How Egypt’s profligate water policies have left Cairo refusing to face up to its structural water deficit – which it wants to blame on Ethiopia.
Source: Ethiopia Insight
The proposed drought-mitigation mechanisms were seen by Ethiopian negotiators as designed to protect Egypt’s contested share of Nile waters.
Ethiopia Insight explains the details that informed this position.
After some progress in the Grand Ethiopian Renaissance Dam (GERD) negotiations since the U.S. Treasury and World Bank got involved in November, the process foundered on drought-mitigation demands that Ethiopia categorically rejected.These relate both to the filling stage of the dam, which Ethiopia says will take five to seven years, and the long-term operation phase. Ethiopians say the negotiation for long-term operation became about water sharing, which should not have been part of the agenda. Rather they wanted discussions only on the reservoir operation that is restricted to the dam’s inflows and outflows. But, after the last round of talks had run their course, the Ethiopian view was that Egypt and the U.S. proposed an un-amendable plan for permanent operation, which amounted to a “water-allocation” arrangement that effectively protects Egypt’s claimed 55.5 billion cubic meters (bcm) annual share of Nile waters.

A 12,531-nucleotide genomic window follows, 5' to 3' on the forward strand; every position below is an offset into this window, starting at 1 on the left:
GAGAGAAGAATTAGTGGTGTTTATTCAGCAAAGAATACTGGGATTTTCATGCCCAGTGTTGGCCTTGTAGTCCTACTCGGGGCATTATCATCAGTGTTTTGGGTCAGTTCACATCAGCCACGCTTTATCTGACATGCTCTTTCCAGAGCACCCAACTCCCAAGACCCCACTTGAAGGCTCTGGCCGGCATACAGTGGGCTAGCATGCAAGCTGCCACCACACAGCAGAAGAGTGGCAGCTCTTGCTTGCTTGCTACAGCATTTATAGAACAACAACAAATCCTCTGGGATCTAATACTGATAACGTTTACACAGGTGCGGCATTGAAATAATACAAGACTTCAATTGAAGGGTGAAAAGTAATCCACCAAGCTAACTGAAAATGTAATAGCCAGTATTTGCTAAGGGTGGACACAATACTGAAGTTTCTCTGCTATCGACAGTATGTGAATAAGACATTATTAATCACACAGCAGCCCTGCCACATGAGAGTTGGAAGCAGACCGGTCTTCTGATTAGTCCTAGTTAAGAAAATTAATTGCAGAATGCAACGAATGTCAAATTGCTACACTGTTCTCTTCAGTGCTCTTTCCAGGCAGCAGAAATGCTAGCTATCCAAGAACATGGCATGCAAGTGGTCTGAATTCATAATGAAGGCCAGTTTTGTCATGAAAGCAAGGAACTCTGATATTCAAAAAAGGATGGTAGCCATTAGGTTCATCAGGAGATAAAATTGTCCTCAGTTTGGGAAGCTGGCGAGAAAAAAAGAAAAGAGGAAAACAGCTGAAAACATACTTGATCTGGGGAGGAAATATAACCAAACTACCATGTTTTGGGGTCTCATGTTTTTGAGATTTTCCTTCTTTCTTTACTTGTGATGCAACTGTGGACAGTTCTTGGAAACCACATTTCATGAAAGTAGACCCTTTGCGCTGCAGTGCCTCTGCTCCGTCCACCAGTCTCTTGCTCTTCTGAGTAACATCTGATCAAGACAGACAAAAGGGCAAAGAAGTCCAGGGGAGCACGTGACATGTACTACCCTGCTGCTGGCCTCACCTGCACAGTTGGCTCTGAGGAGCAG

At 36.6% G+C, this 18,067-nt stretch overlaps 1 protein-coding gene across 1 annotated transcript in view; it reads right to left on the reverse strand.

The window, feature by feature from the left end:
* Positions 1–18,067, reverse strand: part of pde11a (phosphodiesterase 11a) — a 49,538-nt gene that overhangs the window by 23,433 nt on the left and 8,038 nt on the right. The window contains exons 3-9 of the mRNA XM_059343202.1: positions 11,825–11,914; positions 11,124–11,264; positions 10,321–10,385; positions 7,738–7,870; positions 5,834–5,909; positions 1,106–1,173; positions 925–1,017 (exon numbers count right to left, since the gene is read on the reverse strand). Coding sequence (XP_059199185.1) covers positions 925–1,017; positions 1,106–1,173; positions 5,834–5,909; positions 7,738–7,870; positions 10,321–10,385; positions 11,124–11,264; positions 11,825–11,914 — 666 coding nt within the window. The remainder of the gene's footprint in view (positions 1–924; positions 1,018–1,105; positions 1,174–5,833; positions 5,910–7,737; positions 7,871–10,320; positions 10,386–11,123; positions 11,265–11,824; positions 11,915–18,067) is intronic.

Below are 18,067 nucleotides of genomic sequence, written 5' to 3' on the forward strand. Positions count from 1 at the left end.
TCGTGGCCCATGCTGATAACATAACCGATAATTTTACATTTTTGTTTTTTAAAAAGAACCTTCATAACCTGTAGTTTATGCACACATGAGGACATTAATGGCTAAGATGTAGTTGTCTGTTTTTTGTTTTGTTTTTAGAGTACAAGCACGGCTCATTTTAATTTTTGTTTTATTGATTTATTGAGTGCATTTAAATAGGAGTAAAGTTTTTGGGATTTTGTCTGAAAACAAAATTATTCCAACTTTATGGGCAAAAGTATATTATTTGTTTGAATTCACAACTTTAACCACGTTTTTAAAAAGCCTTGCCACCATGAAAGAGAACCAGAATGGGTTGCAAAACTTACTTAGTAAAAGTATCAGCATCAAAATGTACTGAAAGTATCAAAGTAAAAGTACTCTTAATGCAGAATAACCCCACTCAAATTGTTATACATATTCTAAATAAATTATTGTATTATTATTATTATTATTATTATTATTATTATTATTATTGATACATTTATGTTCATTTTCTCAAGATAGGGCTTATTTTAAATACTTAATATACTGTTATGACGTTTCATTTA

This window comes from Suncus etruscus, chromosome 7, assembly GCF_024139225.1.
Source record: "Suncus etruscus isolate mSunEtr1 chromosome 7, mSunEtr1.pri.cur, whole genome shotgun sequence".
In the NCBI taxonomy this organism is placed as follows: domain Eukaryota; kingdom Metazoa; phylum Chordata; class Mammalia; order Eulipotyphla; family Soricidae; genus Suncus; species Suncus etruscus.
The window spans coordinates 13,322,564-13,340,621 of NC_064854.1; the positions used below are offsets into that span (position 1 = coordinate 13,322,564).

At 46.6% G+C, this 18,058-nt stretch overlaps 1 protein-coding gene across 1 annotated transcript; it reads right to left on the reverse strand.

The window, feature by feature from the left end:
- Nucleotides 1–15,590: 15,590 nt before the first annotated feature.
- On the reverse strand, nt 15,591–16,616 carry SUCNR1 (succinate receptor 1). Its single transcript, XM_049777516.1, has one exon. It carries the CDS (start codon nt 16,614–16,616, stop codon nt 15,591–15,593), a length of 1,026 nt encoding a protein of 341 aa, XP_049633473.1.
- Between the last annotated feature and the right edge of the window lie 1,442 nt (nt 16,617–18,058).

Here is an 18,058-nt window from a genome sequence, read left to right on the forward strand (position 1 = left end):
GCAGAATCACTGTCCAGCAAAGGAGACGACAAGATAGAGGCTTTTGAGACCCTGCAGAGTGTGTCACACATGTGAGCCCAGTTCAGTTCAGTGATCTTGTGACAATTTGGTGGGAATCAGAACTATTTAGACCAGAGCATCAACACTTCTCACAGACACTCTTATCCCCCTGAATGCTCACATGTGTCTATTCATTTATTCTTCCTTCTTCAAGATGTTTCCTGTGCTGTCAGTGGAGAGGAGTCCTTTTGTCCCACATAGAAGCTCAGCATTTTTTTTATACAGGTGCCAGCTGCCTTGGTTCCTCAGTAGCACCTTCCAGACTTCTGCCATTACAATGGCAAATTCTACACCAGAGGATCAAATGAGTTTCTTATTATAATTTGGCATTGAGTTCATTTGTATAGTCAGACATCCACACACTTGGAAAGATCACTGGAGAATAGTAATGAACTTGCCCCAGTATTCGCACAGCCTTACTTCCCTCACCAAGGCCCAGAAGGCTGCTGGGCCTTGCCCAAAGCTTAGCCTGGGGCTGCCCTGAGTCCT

Aspects of the proposed agreement identify releases from the GERD without considering the inflow. Whatever the amount of water flowing in, Ethiopia is expected to release some amount under the pretext of drought mitigation. This has clear similarities with a water-sharing agreement that does not alter along with rainfall that fluctuates from year-to-year. Ethiopia wants the amount released to be based on inflow into the reservoir minus evaporation and local use, without specifying figures in advance.